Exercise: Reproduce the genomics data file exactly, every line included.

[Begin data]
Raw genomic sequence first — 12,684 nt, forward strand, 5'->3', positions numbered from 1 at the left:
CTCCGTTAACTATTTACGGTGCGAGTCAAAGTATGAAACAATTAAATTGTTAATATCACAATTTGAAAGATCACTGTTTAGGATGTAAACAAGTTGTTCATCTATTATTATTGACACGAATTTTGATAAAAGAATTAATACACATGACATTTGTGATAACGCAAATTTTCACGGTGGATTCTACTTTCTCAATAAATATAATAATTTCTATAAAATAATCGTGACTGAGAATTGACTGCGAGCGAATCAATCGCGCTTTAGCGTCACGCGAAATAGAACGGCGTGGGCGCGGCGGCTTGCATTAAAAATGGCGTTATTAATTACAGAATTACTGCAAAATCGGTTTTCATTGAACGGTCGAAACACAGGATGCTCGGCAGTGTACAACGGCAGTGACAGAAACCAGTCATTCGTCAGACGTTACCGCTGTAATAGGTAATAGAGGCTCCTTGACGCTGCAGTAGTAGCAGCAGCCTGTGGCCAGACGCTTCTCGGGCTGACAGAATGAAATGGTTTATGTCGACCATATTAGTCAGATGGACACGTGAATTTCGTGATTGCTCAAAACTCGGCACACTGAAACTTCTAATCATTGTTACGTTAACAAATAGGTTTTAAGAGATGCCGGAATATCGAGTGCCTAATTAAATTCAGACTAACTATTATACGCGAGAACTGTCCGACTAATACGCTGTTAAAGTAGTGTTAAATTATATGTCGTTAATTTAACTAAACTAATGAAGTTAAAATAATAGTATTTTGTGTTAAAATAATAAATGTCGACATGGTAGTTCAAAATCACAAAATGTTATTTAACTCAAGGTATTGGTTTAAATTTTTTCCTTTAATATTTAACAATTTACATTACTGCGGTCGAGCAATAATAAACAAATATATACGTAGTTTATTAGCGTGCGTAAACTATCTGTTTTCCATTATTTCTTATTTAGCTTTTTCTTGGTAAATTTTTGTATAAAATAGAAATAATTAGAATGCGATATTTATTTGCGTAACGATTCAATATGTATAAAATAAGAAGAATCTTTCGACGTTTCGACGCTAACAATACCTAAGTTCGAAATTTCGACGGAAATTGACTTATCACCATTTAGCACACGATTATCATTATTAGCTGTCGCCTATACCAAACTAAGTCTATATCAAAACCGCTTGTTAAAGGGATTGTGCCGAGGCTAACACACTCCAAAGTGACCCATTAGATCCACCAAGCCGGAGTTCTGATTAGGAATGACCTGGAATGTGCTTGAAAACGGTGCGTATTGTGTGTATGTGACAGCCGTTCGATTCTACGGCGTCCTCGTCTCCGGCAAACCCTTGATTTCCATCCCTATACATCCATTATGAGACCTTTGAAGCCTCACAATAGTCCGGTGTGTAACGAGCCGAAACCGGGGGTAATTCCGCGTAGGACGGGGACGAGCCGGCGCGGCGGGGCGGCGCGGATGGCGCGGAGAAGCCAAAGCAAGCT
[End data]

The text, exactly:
Raw genomic sequence first — 12,684 nt, forward strand, 5'->3', positions numbered from 1 at the left:
CTCCGTTAACTATTTACGGTGCGAGTCAAAGTATGAAACAATTAAATTGTTAATATCACAATTTGAAAGATCACTGTTTAGGATGTAAACAAGTTGTTCATCTATTATTATTGACACGAATTTTGATAAAAGAATTAATACACATGACATTTGTGATAACGCAAATTTTCACGGTGGATTCTACTTTCTCAATAAATATAATAATTTCTATAAAATAATCGTGACTGAGAATTGACTGCGAGCGAATCAATCGCGCTTTAGCGTCACGCGAAATAGAACGGCGTGGGCGCGGCGGCTTGCATTAAAAATGGCGTTATTAATTACAGAATTACTGCAAAATCGGTTTTCATTGAACGGTCGAAACACAGGATGCTCGGCAGTGTACAACGGCAGTGACAGAAACCAGTCATTCGTCAGACGTTACCGCTGTAATAGGTAATAGAGGCTCCTTGACGCTGCAGTAGTAGCAGCAGCCTGTGGCCAGACGCTTCTCGGGCTGACAGAATGAAATGGTTTATGTCGACCATATTAGTCAGATGGACACGTGAATTTCGTGATTGCTCAAAACTCGGCACACTGAAACTTCTAATCATTGTTACGTTAACAAATAGGTTTTAAGAGATGCCGGAATATCGAGTGCCTAATTAAATTCAGACTAACTATTATACGCGAGAACTGTCCGACTAATACGCTGTTAAAGTAGTGTTAAATTATATGTCGTTAATTTAACTAAACTAATGAAGTTAAAATAATAGTATTTTGTGTTAAAATAATAAATGTCGACATGGTAGTTCAAAATCACAAAATGTTATTTAACTCAAGGTATTGGTTTAAATTTTTTCCTTTAATATTTAACAATTTACATTACTGCGGTCGAGCAATAATAAACAAATATATACGTAGTTTATTAGCGTGCGTAAACTATCTGTTTTCCATTATTTCTTATTTAGCTTTTTCTTGGTAAATTTTTGTATAAAATAGAAATAATTAGAATGCGATATTTATTTGCGTAACGATTCAATATGTATAAAATAAGAAGAATCTTTCGACGTTTCGACGCTAACAATACCTAAGTTCGAAATTTCGACGGAAATTGACTTATCACCATTTAGCACACGATTATCATTATTAGCTGTCGCCTATACCAAACTAAGTCTATATCAAAACCGCTTGTTAAAGGGATTGTGCCGAGGCTAACACACTCCAAAGTGACCCATTAGATCCACCAAGCCGGAGTTCTGATTAGGAATGACCTGGAATGTGCTTGAAAACGGTGCGTATTGTGTGTATGTGACAGCCGTTCGATTCTACGGCGTCCTCGTCTCCGGCAAACCCTTGATTTCCATCCCTATACATCCATTATGAGACCTTTGAAGCCTCACAATAGTCCGGTGTGTAACGAGCCGAAACCGGGGGTAATTCCGCGTAGGACGGGGACGAGCCGGCGCGGCGGGGCGGCGCGGATGGCGCGGAGAAGCCAAAGCAAGCT